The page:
Local technology retailer Challenger is stepping up its game in the light of the challenges it is facing, from high rents to rising competition from e-commerce.
The company rolled out a new multi-channel approach across its operations last year, which integrates both the online and offline shopping experiences for customers.
This means that customers using its e-commerce stores, for instance, can now choose to have their items delivered or to collect them at a Challenger store.
Both online and offline product inventories are also synced in real time, which means customers can check if a specific product is available at a certain store, saving them from making a wasted trip.
The changes taking place at Challenger fit in with those outlined in the Government's Retail Industry Transformation Map (ITM) launched last September. ITMs are a key strategy of the Committee on the Future Economy, and there are plans for 23 ITMs in various sectors in all. Six have been rolled out.
They outline how firms can innovate, pilot new technology, redesign jobs and expand overseas.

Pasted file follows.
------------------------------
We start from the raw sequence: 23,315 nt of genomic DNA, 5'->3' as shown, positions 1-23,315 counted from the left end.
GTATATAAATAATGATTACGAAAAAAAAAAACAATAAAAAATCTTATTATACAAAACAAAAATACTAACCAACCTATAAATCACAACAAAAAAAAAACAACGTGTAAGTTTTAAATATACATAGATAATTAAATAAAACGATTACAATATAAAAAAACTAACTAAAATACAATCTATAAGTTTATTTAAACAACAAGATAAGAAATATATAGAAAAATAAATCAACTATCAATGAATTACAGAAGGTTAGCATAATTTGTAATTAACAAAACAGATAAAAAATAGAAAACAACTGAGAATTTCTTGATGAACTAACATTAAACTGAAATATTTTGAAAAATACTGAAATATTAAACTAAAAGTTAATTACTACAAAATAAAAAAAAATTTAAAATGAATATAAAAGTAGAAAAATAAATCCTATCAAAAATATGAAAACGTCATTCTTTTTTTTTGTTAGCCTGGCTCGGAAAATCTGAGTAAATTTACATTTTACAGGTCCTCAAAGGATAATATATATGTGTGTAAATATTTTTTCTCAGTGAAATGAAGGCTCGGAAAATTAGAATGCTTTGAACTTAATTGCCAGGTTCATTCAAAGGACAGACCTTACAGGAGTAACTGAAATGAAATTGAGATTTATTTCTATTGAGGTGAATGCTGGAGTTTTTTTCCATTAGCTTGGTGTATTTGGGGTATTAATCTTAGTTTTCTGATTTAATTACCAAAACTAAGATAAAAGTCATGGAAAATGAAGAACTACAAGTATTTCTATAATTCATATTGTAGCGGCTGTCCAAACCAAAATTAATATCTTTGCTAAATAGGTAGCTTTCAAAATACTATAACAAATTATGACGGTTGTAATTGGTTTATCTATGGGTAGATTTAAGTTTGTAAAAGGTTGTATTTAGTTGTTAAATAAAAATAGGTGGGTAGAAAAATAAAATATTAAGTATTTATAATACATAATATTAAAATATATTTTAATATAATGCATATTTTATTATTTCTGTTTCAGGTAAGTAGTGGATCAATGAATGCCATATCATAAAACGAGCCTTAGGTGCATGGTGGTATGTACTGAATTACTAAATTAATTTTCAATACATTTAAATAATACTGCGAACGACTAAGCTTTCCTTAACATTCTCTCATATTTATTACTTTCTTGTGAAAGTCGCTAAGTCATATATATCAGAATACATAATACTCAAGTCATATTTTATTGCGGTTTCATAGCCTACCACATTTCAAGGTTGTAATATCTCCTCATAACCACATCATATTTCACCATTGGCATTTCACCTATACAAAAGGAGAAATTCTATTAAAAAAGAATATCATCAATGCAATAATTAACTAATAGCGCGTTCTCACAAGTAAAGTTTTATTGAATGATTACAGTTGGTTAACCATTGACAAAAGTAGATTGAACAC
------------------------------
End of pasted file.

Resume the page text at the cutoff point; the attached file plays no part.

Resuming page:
Challenger began online sales in 2000, but ramped up the service in April last year in a bid to keep up with fast-changing trends in the industry.
"From the start, we approached our online expansion differently from other e-commerce players by ensuring that our evolving business model continues to remain sustainable," Challenger Technologies chief marketing officer Loo Pei Fen told The Straits Times.
She noted that Challenger's strategies continue to be based on the company's network of 43 physical stores across Singapore and strong support from its 500,000 member base. "High rental costs and the manpower crunch remain consistent issues for Challenger, where our physical retail stores are concerned," she said.
"But our continuous online transformation has allowed us to sell more items and increase our customer reach in a way that a physical store had limitations to doing."
Singapore's retail industry has about 22,000 establishments, which contribute 1.4 per cent to gross domestic product and about 4 per cent of total employment.